Snake a surprise
Tuesday, 18th January, 2011
Brazil Street resident Corey Sultana got more than he bargained for when he took his two young children outside to do some gardening yesterday afternoon.
What is believed to be a western brown snake emerged from Mr Sultana's neighbour's home and slithered back and forth between the two properties.
Fearing the snake would attack his young children, Mr Sultana said he gave the western brown "a couple of blows with a shovel", before asking one of his neighbours what type of snake it was.
"I was following instructions from my father on how to kill it," Mr Sultana told the BDT yesterday.
It's the first time Mr Sultana has seen snakes around his property, and warned other locals to take care.
Reptile catcher Wayne Singleton, who has been handling snakes for more than 20 years, advised locals not to kill the creatures.
"The best way (to handle them) is to keep an eye on them and give me a call," Mr Singleton said.
He said a lot of people are bitten themselves trying to "destroy" the animal.
If Mr Singleton is called out to catch a snake, he then makes sure it is kept safe.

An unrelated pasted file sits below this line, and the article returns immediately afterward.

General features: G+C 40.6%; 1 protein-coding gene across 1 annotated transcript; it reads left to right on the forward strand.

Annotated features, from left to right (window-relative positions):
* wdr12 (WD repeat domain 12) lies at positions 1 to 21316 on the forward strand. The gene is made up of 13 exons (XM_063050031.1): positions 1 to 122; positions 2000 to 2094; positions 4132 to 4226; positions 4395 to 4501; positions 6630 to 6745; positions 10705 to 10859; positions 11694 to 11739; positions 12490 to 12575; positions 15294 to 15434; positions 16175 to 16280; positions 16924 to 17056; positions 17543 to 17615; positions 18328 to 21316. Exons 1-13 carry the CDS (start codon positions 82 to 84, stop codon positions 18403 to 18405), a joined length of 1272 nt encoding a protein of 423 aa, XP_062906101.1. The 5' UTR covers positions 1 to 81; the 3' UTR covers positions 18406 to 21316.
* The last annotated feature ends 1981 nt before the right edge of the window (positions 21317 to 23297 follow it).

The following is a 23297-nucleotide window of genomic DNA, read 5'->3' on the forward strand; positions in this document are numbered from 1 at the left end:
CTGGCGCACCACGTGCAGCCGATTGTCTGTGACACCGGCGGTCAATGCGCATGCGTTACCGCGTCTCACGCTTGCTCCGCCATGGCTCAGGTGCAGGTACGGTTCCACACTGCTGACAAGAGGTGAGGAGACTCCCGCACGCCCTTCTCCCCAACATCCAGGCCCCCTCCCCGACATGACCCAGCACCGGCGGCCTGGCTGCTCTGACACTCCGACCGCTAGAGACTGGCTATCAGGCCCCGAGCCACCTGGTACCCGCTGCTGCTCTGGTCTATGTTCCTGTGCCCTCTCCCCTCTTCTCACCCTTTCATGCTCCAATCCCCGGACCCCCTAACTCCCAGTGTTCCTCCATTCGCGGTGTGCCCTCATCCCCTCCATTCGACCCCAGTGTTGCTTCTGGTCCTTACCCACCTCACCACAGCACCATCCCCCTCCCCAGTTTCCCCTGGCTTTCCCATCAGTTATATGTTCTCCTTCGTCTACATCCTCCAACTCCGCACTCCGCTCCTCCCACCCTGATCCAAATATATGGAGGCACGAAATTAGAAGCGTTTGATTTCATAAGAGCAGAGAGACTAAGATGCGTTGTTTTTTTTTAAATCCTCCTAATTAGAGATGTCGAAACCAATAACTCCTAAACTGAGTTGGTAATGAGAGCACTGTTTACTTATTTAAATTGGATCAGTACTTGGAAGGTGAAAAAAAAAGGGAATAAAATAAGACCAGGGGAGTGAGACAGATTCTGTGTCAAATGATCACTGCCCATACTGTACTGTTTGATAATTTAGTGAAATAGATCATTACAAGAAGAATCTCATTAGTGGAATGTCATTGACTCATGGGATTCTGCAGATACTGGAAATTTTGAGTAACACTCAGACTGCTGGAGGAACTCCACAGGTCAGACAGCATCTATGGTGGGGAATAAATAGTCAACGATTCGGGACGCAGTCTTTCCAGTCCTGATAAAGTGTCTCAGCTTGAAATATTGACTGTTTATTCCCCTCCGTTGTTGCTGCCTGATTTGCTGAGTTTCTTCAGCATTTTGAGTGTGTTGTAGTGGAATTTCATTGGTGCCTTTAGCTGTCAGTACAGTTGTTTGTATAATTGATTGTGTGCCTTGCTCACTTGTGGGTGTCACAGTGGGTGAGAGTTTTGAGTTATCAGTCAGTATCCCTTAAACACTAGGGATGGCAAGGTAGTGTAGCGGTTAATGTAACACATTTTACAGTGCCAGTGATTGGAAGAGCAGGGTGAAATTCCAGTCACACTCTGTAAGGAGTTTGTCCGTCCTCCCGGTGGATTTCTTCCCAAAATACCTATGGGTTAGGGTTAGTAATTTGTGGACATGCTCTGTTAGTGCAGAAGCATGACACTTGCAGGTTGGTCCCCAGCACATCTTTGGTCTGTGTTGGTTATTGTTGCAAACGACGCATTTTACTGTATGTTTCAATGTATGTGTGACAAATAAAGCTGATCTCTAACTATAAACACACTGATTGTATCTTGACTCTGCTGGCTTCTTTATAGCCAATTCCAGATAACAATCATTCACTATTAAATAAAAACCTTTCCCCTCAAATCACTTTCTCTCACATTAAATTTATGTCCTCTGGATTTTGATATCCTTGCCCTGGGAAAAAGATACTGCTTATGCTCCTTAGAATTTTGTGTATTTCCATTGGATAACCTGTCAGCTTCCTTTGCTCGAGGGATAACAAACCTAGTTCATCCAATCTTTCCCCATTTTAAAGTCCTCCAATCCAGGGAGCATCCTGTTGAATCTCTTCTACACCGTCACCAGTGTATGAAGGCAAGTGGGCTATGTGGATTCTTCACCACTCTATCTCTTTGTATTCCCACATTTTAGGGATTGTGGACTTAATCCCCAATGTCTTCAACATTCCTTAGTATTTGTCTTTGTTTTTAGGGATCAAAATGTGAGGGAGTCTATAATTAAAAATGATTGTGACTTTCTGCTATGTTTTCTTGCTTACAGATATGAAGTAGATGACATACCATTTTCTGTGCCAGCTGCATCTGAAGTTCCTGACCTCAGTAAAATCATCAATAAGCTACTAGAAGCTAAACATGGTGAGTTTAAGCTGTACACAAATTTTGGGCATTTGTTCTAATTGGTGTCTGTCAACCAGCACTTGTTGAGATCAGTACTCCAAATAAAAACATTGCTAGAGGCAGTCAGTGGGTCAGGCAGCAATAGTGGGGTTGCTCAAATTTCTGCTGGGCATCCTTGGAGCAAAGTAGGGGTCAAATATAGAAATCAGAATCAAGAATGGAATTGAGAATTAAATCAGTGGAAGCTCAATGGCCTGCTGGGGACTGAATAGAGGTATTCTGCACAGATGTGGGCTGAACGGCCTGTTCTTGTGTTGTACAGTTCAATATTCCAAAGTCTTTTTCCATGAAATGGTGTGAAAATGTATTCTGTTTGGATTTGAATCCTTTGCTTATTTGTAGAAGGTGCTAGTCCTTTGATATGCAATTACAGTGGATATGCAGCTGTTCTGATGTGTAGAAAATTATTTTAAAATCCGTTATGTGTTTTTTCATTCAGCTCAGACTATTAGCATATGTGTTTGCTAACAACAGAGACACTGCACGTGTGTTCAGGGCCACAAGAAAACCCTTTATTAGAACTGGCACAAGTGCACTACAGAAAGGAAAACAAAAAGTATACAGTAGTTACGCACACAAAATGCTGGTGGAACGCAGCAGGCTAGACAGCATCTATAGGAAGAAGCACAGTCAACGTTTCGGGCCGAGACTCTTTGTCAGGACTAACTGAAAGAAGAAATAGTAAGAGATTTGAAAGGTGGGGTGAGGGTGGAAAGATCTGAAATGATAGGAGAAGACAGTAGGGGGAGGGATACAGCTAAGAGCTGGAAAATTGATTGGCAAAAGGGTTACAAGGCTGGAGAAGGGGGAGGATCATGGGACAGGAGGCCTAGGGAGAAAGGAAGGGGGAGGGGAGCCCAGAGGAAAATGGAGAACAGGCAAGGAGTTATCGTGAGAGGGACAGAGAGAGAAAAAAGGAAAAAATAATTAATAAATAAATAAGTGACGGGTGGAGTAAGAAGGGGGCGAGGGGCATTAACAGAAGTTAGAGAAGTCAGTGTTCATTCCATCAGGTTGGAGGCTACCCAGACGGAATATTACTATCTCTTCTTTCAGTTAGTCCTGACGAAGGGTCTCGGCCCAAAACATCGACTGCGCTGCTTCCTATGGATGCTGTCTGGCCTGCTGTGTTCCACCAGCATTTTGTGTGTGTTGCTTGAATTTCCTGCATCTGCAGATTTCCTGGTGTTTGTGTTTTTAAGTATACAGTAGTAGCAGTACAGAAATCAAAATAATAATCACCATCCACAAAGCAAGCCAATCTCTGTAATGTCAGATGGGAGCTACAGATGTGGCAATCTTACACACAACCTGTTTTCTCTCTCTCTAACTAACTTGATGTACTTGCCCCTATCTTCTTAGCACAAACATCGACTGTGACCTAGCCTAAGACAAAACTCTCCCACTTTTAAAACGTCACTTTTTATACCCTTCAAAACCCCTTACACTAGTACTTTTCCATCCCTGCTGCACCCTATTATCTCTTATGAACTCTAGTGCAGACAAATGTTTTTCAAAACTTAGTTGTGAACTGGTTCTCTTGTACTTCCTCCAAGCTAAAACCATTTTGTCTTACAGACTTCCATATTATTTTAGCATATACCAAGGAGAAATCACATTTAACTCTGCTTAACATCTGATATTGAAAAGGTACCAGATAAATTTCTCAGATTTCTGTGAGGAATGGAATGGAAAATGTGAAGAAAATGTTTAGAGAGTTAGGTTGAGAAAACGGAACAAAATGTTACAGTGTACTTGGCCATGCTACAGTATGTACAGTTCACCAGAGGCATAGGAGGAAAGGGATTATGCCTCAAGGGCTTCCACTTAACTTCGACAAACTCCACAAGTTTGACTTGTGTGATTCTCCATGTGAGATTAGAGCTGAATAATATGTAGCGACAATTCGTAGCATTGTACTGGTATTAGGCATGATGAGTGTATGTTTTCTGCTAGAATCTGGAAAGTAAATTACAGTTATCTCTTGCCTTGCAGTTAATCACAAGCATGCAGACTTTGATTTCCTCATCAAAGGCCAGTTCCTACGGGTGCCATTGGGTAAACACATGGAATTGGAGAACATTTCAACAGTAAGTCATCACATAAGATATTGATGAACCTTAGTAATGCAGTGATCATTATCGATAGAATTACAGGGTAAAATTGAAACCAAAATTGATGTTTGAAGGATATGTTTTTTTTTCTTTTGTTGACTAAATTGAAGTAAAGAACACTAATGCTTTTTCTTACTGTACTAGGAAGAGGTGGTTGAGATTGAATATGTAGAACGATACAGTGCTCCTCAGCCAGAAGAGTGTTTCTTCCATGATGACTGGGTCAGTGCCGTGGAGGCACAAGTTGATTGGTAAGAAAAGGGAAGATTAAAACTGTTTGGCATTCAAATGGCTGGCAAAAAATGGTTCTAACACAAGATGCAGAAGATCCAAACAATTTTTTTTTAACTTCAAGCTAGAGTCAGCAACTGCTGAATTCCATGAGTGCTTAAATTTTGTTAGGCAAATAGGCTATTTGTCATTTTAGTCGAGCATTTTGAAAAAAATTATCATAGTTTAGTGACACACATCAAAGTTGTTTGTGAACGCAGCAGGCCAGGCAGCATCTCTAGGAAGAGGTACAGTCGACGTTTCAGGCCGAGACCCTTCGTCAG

"I identify the snake, record it, and then move it to a safer place out of town."
Mr Singleton said during this time of year, snake appearances across the city usually increase, but due to the excessive rain, snakes are moving further out into the bush for food, which means he is getting less call outs.
He also wanted to remind people that all native animals are protected under the National Park and Wildlife Act, and would prefer if people contacted him on 0423 920 370 than attempting to kill the reptile.
"It's actually illegal to kill a snake."
The Western brown snake is known to have 16 different colour morphs and is most likely to be found under rocks, in soil cracks, logs or around tin or rubbish piles.